The facility first known as the Spearfish Fish Cultural Station was established in 1896 by the U.S. Fish Commission. It was built and fully operational by the summer of 1899.
Things To Do
1. Watch Water and Dust.
2. Complete Episode Quiz individually or as a group. (Note: The quiz has additional information and related video.)
3. Student Glossary (PDF)
- Print Crossword Puzzle, (answers), and distribute to the class.
4. Discussion Cards (PDF)
5. Class Activity - Inquiry: Heat Transfer Activity
Building Orman Dam - 1907
In The Moment Interview
Are The Great Plains Headed Toward Another Dust Bowl? (August 2021)
On this page you will find educational resources for the Dakota Pathways episode called Water and Dust. There is an episode guide, additional videos, activities, and more.
In the summer of 2021, the state was so deep into a drought that it was easy to forget the situation was much different in the past. In 2019, widespread floods damaged farmland, roads, and infrastructure.
One of the first floods to be recorded at the confluence of the James River and the Missouri River occurred in 1881.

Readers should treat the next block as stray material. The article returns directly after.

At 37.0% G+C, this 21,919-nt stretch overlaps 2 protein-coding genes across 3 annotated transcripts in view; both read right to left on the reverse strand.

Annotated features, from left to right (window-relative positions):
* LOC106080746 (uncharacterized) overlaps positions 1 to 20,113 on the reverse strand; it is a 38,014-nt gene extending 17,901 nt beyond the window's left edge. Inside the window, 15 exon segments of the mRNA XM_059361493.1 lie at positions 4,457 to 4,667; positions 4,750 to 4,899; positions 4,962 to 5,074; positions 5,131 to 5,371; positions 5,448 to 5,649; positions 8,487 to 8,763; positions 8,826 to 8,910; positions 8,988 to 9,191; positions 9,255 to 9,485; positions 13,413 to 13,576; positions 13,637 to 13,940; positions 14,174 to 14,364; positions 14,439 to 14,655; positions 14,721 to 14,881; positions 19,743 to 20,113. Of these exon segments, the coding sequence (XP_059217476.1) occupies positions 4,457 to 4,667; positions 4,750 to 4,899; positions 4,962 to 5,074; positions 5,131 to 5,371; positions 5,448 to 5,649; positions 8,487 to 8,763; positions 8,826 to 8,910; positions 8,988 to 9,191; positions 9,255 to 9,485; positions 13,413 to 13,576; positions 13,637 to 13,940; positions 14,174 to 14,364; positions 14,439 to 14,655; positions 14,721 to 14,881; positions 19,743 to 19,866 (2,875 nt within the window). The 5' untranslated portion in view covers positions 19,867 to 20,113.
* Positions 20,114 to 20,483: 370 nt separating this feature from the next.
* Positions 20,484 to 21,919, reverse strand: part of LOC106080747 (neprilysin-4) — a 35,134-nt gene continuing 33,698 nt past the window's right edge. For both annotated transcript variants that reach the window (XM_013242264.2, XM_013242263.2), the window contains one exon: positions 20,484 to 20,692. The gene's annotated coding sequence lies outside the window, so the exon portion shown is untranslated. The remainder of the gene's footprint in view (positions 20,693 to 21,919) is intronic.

On June 9, 1972, an exceptionally heavy rain fell on areas of the Black Hills that were already saturated by higher-than-normal seasonal precipitation, leading to a flood.
Learn about Farm Security Administration photographer Arthur Rothstein’s famous 1936 bleached steer skull and other staged or edited images. Also view THE PLOW THAT BROKE THE PLAINS
NOTE: The Bronx Documentary Center, Altered Images: 150 Years of Posed and Manipulated Documentary Photography exhibit found in the Support Materials Section contains sensitive content. View each example for inappropriate content – some contain GRAPHIC IMAGES and NUDITY.
June 9th, 2022, marks the 50th anniversary of the Black Hills Flood of 1972, in which 238 lives were lost. The anniversary brings a flood of memories for survivors.
Photos taken by Joseph Hutton, professor of Agronomy at SDSU.
The plan to build a canal between Lake Traverse and Big Stone Lake in an effort to drain Red River waters to the south and through the Mississippi River system.
Clovers and natural prairie make South Dakota an ideal place for honeybees to thrive, but dry conditions and habitat loss are making it difficult to produce honey. Production decreased 18% last year.